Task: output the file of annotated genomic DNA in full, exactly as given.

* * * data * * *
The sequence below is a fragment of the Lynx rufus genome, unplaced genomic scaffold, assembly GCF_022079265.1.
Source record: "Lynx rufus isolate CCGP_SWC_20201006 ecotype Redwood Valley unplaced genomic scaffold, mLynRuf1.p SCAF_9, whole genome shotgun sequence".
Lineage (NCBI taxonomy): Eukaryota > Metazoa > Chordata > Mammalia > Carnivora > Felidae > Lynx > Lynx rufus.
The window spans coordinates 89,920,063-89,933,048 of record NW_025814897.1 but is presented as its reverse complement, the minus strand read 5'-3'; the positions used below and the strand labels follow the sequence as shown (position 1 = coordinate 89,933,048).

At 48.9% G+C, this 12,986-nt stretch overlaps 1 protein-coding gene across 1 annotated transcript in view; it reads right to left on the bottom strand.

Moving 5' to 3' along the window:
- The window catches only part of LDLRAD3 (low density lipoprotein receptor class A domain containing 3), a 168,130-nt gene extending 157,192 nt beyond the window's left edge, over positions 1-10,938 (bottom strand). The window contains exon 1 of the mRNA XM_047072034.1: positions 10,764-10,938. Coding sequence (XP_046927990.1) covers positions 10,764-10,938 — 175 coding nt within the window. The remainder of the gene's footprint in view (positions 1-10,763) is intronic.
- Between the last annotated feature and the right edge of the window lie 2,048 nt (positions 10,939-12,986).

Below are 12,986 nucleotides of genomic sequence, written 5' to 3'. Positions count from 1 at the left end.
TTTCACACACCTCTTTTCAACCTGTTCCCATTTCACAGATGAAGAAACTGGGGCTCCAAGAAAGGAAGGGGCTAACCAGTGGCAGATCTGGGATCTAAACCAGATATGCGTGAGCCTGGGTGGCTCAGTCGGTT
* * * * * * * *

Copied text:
The sequence below is a fragment of the Lynx rufus genome, unplaced genomic scaffold, assembly GCF_022079265.1.
Source record: "Lynx rufus isolate CCGP_SWC_20201006 ecotype Redwood Valley unplaced genomic scaffold, mLynRuf1.p SCAF_9, whole genome shotgun sequence".
Lineage (NCBI taxonomy): Eukaryota > Metazoa > Chordata > Mammalia > Carnivora > Felidae > Lynx > Lynx rufus.
The window spans coordinates 89,920,063-89,933,048 of record NW_025814897.1 but is presented as its reverse complement, the minus strand read 5'-3'; the positions used below and the strand labels follow the sequence as shown (position 1 = coordinate 89,933,048).

At 48.9% G+C, this 12,986-nt stretch overlaps 1 protein-coding gene across 1 annotated transcript in view; it reads right to left on the bottom strand.

Moving 5' to 3' along the window:
- The window catches only part of LDLRAD3 (low density lipoprotein receptor class A domain containing 3), a 168,130-nt gene extending 157,192 nt beyond the window's left edge, over positions 1-10,938 (bottom strand). The window contains exon 1 of the mRNA XM_047072034.1: positions 10,764-10,938. Coding sequence (XP_046927990.1) covers positions 10,764-10,938 — 175 coding nt within the window. The remainder of the gene's footprint in view (positions 1-10,763) is intronic.
- Between the last annotated feature and the right edge of the window lie 2,048 nt (positions 10,939-12,986).

Below are 12,986 nucleotides of genomic sequence, written 5' to 3'. Positions count from 1 at the left end.
TTTCACACACCTCTTTTCAACCTGTTCCCATTTCACAGATGAAGAAACTGGGGCTCCAAGAAAGGAAGGGGCTAACCAGTGGCAGATCTGGGATCTAAACCAGATATGCGTGAGCCTGGGTGGCTCAGTCGGTT